The Importance of Women's History Month & Inspiring Role Models

Op-ed

I am a strong believer in using the influence of the past to recognise possibilities and issues we could encounter in the future.

March 2021 - Woman’s History Month - is an opportunity to bring attention to pioneers that shaped the modern world.

Because certain people in society have been denied the right to shape history for years, it is important we take the time to appreciate their work. After all, it's better late than never.

History Month 2021

Hidden pioneers like Margery Kempe or Hedy Lammar have been long denied recognition and even though they may have had a meteoric influence on the course of modern history, their achievements have been discredited due to their gender.

Women’s History Month focuses on increasing visibility to women’s accomplishments and this year’s theme extends the 2020 theme of ‘Valiant Women of the Vote: Refusing to Be Silenced.’ It draws attention to suffragettes and suffragists, over a hundred years after women secured the vote in the U.S.

This month’s Hot Five; five featured women by the NHWM (National Women's History Month), are Sylvia Rivera (a veteran of the 1969 Stonewall Uprising), Stacey Abrams (a prominent politician), Anna Arnold Hegeman (advocate for social and civil rights), Pauli Murray (a poet, writer and activist) and Cori Bush (one of the newest members of congress).

While I live in the U.K., I think that women’s history month applies to every country and there are a multitude of female role models to look up to outside the U.S.

1) Catherine Parr

One of my favorite British heroines is Catherine Parr who is most commonly known as the sixth and final wife of the infamous Henry the 8th (a.k.a "the one who survived").

While ruling as regent for her husband when he was abroad, Catherine constructed stable alliances and managed finances for Henry’s foreign campaign and secured the right to publish work in her own name; a collection of vernacular texts called ‘prayers and meditations’ which helped develop the Church of England.

2) Sor Juana Ines de la Cruz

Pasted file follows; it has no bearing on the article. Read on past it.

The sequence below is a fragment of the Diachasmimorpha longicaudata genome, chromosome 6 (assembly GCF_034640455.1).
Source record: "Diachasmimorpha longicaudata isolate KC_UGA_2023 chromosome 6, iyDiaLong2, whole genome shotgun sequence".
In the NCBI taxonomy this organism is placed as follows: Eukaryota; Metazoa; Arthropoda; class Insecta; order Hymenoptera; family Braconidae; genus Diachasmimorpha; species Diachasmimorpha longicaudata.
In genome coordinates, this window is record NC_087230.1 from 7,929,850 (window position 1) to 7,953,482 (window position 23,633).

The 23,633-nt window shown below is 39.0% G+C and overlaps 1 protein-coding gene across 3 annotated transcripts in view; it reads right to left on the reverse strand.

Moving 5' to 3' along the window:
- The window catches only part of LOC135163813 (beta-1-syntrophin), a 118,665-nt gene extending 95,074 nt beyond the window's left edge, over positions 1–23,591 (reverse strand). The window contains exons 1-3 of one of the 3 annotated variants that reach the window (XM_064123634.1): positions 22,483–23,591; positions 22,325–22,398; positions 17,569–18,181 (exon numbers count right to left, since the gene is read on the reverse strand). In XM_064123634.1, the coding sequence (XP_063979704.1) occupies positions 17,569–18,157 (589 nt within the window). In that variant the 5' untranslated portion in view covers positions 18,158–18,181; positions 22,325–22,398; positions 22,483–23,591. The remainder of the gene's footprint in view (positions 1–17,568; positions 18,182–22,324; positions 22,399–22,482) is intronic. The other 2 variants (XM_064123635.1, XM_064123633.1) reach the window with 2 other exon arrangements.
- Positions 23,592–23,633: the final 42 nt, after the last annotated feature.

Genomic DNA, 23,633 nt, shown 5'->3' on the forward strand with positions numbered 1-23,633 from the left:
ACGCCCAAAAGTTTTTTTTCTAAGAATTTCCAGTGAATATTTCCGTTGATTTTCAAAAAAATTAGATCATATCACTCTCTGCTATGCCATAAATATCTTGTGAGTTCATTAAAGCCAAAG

Sor Juana Ines de la Cruz is another great woman to put a spotlight on for History Month because of her work for education.

Born in seventeenth-century Mexico, Juana became a nun to further her studies. She wrote plays and poems and hosted discussions with local scholars in her own study and library. She endured endless backlash but continued to grow in influence due to her famed intelligence.

In 1695 she sold her four thousand books and donated the proceeds to charity, before dying of plague while tending to other sick nuns.

Now we may view Juana’s knowledge as an asset and a testament of her character, but in the 1600’s, it was dangerous to be so successful as a woman. Juana’s work is especially groundbreaking with this in mind.

3. Hedy Lamar

Hedy Lamar is an overlooked inventor that was most famous for her acting. Born in the early 1900’s, Hedy fled Nazi Austria and an estranged marriage before establishing a career as a Hollywood starlet.

Hedy also created the ‘Secret Communications System’, technology adapted by the United States Navy, during WWII to ensure enemies couldn’t decode messages.

These three women that I chose to highlight and the others showcased by the theme chosen by the NHWS are representatives of the thousands of women that aren’t remembered.

It is well known that history is written by men and more often than not, women were omitted from these retellings of historical events from a male-dominated viewpoint or villainized (sometimes as witches, enemies of the church, etc).

Representation of underrated female achievements now is especially impactful. It breeds inspiration for young girls.

In male-dominated industries such as the STEM fields which have a disproportionate ratio of male-female employees, CEOs, and students, it can be daunting for prospective female applicants. STEMwomen.co.uk reports that only 35 out of a hundred STEM students are female.

Other TTM articles that explore women's issues;

1) Laura Zheng’s piece on the link between misogyny, racism, and violence in a recent context: Violence Against Asian American Women Needs To Stop

2) Era Eryilmaz's interview piece on the UN initiative, Girl Up: Girl Up

3) Anushka Mankodi's article on how young women's interests are invalidated: Invalidation of Teenage Girls Interest

Did you enjoy reading Freya McCall's article? Let your friends know by using any of the sharing options below.

Freya McCall

Freya McCall is a high school student from Scotland. She has always had a passion for writing, journalism and performing arts, and is excited to connect with a new online community.